I was also able to trace it to when I sent a message to a friend on Facebook who is not easily reachable by other means. Since I rarely use the site it was pretty easy to pinpoint when I was last there.
   Considering my phone died after installing Whatsapp what’s the bet that running Facebook on a desktop browser kills your desktop’s data?
   It’s as I always say: the newer the software doesn’t mean more reliable. Just ask anyone using Facebook today.
   I have updated the AMD driver so let’s see if the bug recurs. I’m considering running Eudora back-ups on a daily basis but the weekly Windows back-up takes in many other work folders, and I don’t believe there’s a way to run a second job through the default service.

I visited a dental surgeon earlier this week and noticed his software didn’t perform as he wished. He couldn’t edit things in his billing software due to a bug. He had to return to the file minutes later and repeat the task before the program let him.
   I dispute those who say I encounter more bugs than the average user. Watching the surgeon, he just lived with the bug, and knew that if he waited long enough, his program would allow him to make edits again. It seems to be a bug affecting the most basic of tasks. The difference, I imagine, is that he didn’t document the stupidity of the software developer in preventing him from doing a fundamental task, whereas I regularly call them out, especially when it comes to common sites such as Google or Facebook where the (misplaced) expectation is that they must hire the best. Not always.
   Prof Sir Geoffrey Palmer once said in one of his lectures, ‘The more lawyers there are, the more poor lawyers there are.’ The analogy in software is, ‘The more software developers there are, the more thick software developers there are.’ Like any profession, and I include law, not everyone who graduates is smart. Just look at some of our politicians who claim to have law degrees.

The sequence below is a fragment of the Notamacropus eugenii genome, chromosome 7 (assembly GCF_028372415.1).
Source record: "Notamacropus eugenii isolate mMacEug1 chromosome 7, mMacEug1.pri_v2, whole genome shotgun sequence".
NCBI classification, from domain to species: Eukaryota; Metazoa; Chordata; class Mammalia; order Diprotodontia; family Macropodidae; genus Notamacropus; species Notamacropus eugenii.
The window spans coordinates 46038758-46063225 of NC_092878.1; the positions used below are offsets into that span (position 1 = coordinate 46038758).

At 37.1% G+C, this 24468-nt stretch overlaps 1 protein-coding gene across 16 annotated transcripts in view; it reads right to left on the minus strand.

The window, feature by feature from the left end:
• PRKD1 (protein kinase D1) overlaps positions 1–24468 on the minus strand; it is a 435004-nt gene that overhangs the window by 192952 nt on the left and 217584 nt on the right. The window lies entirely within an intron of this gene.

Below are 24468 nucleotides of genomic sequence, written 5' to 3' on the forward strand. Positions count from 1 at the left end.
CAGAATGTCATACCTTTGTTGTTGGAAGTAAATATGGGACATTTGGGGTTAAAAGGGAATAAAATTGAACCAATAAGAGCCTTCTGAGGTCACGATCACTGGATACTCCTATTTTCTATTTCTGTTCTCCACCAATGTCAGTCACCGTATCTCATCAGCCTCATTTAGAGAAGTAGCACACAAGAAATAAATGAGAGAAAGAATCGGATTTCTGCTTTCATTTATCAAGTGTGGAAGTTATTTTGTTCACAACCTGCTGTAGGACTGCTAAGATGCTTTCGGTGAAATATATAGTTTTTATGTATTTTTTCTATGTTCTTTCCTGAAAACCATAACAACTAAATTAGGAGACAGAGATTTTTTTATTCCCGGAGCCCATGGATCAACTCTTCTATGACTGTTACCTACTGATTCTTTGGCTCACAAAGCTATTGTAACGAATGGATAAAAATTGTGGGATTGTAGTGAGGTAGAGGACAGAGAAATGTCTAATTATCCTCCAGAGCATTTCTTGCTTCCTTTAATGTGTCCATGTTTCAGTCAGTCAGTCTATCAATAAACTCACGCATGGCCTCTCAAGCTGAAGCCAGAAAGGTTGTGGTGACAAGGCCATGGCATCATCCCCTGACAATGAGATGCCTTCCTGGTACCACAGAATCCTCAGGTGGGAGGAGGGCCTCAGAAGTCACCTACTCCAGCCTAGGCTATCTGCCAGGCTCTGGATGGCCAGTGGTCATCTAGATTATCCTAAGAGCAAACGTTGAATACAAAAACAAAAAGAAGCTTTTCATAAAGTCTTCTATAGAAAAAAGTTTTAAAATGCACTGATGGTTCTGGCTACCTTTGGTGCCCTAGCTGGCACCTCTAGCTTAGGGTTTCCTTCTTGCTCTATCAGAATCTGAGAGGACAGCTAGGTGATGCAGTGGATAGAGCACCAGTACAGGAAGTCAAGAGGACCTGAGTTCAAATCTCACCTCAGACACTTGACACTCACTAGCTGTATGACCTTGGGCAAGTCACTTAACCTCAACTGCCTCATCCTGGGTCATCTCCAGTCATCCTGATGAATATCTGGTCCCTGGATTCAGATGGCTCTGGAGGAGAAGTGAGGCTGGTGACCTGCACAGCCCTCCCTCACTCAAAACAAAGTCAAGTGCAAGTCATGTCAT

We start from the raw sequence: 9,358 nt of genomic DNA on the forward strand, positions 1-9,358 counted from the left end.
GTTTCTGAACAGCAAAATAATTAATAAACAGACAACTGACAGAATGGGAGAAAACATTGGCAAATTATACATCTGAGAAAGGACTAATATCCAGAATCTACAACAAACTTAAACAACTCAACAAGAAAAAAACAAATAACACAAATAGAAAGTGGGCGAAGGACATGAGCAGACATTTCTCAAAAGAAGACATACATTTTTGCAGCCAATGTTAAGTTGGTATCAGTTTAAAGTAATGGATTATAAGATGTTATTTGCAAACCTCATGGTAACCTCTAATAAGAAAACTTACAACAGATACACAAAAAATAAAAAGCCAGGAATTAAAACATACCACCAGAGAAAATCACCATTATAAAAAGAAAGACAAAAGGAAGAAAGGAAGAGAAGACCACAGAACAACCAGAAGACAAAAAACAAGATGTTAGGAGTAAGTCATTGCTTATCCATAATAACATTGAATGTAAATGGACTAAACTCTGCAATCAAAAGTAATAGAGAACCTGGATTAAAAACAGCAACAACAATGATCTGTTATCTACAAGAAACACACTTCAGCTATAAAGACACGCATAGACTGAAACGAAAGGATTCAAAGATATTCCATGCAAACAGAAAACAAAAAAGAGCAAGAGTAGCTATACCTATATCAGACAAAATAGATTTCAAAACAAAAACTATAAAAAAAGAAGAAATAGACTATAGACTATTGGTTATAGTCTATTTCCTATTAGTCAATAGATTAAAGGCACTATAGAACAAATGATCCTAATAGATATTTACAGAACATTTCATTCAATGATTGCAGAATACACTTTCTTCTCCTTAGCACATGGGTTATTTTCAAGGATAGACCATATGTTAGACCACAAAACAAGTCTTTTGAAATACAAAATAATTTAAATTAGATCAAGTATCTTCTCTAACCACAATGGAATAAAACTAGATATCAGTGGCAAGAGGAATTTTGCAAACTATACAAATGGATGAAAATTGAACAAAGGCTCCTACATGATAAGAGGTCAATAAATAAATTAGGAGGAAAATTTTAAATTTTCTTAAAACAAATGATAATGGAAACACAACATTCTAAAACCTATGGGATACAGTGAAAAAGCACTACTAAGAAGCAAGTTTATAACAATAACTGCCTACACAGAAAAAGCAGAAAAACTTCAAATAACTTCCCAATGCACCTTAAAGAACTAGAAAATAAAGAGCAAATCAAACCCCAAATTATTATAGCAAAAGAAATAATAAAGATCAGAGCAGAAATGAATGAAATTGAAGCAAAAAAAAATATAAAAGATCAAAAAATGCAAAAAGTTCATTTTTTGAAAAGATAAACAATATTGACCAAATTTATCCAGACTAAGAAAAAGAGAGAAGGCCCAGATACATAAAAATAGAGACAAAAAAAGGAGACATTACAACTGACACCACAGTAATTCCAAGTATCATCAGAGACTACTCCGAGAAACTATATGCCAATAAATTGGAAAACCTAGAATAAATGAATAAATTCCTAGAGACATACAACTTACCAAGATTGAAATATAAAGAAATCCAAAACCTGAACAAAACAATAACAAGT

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Posted in New Zealand, technology, Wellington | No Comments »


How Jaguar Land Rover can still win its Land Rover Defender IP case against Ineos

09.08.2020

I haven’t read the full judgement of the Land Rover Defender case, where Jaguar Land Rover sought to protect the shape of the original Defender under trade mark law, to prevent Ineos from proceeding with the Grenadier.
   According to Bloomberg, as reported in Automotive News, ‘The judge upheld the findings by the IP Office that while differences in design may appear significant to some specialists, they “may be unimportant, or may not even register, with average consumers.”’
   On the face of it, this would appear to be a reason for upholding JLR’s claim—but the Indian-owned Midlands car maker seems to have muddled the cause of action it was supposed to have taken.
   I’ve already taken issue with its inability to protect the L538 Range Rover Evoque shape in China under that country’s laws, and while that judgement was eventually overturned in JLR’s favour, the company could have saved itself a great deal of stress had it filed its registration in time. It had been ignorant of Chinese law and wasted time and resources pursuing Ford Motor Company affiliate Landwind for its Range Rover Evoque clone, the X7. I sense Landwind could have afforded the ultimate fine.
   Here I think arguing copyright might have been a better method. The Land Rover Station Wagon shape hails from 1949, and with 75 years’ protection, the company is covered till 2024. You don’t need to show a registration, and the onus of proof, once objective similarity is found, is on the defendant. That test of objective similarity, unlike that in trade mark, is not based on what the average consumer thinks, but on what specialists think. And the scenes à faire doctrine has been adopted by precedent in the UK.
   Maybe that was the game plan all along: to fail here, and to proceed using copyright later. I’m sure the plaintiff knows this. Now, armed with the judgement’s findings—that the differences are insignificant— Jaguar Land Rover can pursue a copyright claim using these as evidence.
   To me, the Grenadier is sufficiently similar. Some point to the Puch G as another source of inspiration but I can’t see it. And since a court has ruled that they can’t see it, either, then Jim Ratcliffe and Ineos had better not break out the champagne just yet.

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Posted in business, cars, design, India, UK | No Comments »